Is Neuropathy Always Caused By Diabetes?
Is Neuropathy Always Caused By Diabetes?
Diabetes is the most common cause of polyneuropathy, but it is not the only cause of neuropathy. Peripheral neuropathies (polyneuropathy) are the most common type of disorder of the peripheral nervous system in adults and are prevalent in about 5-8% people. Alcohol-related polyneuropathy is seen in about 22-66% of cases of people with chronic alcoholism. Chemotherapy-induced neuropathy is also increasing in number due to the increase in the number of malignant diseases, which is prevalent in about 30-40% of the patients depending on the type of medication and treatment regimen. Polyneuropathy is also seen in genetic aberrations or due to vitamin deficiency or overdose, immunological processes and exposure to various toxic substances and drugs. Neuropathic pain is present in about half of all cases of polyneuropathy. It is important to diagnose the cause of polyneuropathy in order to treat the patient.(1)
Peripheral neuropathy affects the sensory, motor or autonomic nervous system. Sensory neuropathy leads to numbness, tingling, and burning, cold paresthesia, burning pain, stinging, electric shocks like pain, gait instability, and falls. Motor neuropathy leads to weakness, muscle cramps, fasciculations (muscle twitches) and muscle loss.
Autonomic neuropathy presents as dry skin, body hair loss, skin changes, glare sensation, diarrhea, bladder dysfunction, rapid heartbeat, gastrointestinal symptoms, and urogenital symptoms (such as impaired micturition and erectile dysfunction).(1)
Alcohol-induced polyneuropathy is associated with the duration of alcohol abuse and quantity of alcohol consumption in the lifetime. Delta alcoholics (people who cannot abstain from alcohol) are more commonly affected than the people who drink alcohol occasionally. Furthermore, women are more commonly affected than men. Intake of alcohol >100 g/day over a chronic period increases the chances of peripheral neuropathy. Sensational dysfunction is seen that may be present with or without neuropathic pain. Mostly, sensorimotor neuropathy is observed affecting the thin nerve fibers. It is managed by abstaining from alcohol and dietary changes.(1)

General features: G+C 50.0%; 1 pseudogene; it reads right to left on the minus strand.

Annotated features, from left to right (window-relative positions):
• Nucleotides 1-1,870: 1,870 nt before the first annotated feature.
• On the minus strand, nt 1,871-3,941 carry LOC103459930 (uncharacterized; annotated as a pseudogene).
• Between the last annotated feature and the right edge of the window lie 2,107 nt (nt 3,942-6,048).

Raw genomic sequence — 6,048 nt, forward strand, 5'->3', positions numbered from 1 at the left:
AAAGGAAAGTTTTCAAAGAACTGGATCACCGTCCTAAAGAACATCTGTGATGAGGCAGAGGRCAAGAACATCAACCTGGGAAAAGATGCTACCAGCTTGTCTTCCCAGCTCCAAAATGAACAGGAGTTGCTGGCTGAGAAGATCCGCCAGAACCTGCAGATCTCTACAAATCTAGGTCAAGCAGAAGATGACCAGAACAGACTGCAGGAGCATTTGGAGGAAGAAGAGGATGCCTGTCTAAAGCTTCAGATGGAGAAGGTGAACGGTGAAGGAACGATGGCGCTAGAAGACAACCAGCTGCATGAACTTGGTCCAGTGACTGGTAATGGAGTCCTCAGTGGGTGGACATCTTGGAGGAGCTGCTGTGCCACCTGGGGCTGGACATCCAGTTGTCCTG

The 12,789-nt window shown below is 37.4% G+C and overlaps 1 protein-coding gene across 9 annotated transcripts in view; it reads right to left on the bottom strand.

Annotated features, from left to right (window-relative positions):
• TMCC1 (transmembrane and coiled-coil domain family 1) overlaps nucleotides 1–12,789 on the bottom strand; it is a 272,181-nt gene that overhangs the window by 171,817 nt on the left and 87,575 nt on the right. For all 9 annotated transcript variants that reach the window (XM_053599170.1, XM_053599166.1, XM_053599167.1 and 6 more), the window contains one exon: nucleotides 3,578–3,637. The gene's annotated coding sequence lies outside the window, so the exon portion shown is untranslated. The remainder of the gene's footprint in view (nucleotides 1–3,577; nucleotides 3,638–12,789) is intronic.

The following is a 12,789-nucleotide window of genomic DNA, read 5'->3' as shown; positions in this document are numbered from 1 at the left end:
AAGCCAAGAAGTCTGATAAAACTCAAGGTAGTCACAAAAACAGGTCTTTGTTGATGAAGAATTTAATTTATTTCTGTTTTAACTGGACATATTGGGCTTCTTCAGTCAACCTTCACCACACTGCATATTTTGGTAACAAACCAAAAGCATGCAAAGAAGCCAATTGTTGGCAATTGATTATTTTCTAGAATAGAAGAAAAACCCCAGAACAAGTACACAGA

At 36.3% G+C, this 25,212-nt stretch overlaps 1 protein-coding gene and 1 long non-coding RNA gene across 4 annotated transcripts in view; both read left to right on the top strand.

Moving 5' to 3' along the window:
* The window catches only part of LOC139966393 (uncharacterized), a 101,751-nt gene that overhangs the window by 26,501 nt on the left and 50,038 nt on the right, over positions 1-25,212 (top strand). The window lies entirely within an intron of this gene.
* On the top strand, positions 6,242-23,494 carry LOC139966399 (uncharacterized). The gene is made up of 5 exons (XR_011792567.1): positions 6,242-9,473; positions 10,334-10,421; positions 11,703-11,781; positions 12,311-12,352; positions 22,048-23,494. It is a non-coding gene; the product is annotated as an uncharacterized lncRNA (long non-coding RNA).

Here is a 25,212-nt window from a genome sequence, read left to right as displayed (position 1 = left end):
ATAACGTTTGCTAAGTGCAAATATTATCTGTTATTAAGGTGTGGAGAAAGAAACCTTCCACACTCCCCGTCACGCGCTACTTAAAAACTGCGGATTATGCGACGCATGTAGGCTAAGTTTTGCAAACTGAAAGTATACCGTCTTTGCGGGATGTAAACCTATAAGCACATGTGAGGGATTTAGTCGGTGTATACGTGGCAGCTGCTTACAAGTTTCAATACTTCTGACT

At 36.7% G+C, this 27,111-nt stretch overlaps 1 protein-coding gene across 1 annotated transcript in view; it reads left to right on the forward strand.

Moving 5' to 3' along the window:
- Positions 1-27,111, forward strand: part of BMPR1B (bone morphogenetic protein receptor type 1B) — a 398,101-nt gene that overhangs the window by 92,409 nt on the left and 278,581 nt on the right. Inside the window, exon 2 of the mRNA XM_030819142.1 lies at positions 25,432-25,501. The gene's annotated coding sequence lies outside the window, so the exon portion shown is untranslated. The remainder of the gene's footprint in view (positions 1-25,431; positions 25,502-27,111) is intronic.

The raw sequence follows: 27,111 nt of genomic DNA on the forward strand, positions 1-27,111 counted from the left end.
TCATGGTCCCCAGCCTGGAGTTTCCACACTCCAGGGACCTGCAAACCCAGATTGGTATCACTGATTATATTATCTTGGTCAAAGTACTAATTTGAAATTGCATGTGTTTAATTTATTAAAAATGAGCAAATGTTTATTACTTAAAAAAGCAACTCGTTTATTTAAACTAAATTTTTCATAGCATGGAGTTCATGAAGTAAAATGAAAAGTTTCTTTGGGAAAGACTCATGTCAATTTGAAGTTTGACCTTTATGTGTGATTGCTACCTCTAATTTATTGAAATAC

Chemotherapy-induced neuropathy is mostly seen with cancer therapy and drugs such as platinum derivatives, antibody-based therapies, vinca alkaloids, taxanes and proteasome inhibitors that mostly affected sensory nerves. The damage increases with the increase in the duration of the treatment; however, once therapy is discontinued, recovery is seen. In therapies with platinum and on rare occasions vincristine derivatives can cause an initial worsening of symptoms after discontinuation of therapy.(1)
Various drugs and environmental toxins can lead to peripheral neuropathy. These include anti-infective agents (dapsone, isoniazid, chloroquine, metronidazole, quinolones, nitrofurantoin, and thalidomide), anti-rheumatic drugs and immunosuppressive drugs (chloroquine, colchicines, gold, tacrolimus), cardiovascular drugs (amiodarone, hydralazine, propafenone, dronedarone), psychiatric medications and sedatives (lithium, disulfiram) and other medications (pyridoxine, phenytoin). The environmental toxins causing peripheral neuropathy include lead, mercury, arsenic, thallium, acrylamide, solvents, carbon disulfide, and triorthocresyl phosphate. Treatment includes avoiding the exposure of these toxins and rapid removal of the toxins from the body.(1)
Vitamin B12 deficiency can lead to paresthesia and tingling of feet, sensory ataxia, and hypesthesia (reduced physical sensation). Vitamin B6 deficiency, as well as overdose, can lead to subacute sensorimotor peripheral neuropathy.(1)
Immune-mediated neuropathy is seen in conditions such as Guillain Barre syndrome, chronic inflammatory polyradiculoneuropathy, paraproteinemic neuropathies, paranodopathies, multifocal motor neuropathy, and vasculitic neuropathies.(1)
Most of the neuropathic pain is due to an abnormality in the peripheral nervous systems, such as painful peripheral neuropathy, radiculopathy, complex regional pain syndrome, and postherpetic neuralgia. However, occasionally, neuropathic pain can be due to central neuropathy as observed in neurological complications of the central nervous system too. The central neuropathic pain can arise from diseases of the brain, brainstem, and spinal cord. The various insults of the central nervous system can be vascular (ischemic or hemorrhagic), infectious (abscess, myelitis, encephalitis), traumatic (brain or spinal cord), demyelinating, or neoplastic disorders). The most common causes of central neuropathic pain include stroke, multiple sclerosis, and spinal cord injury. There is dysfunction of spinal-thalamic-cortical pathways that can be manifested as abnormal pain and temperature sensations.(2)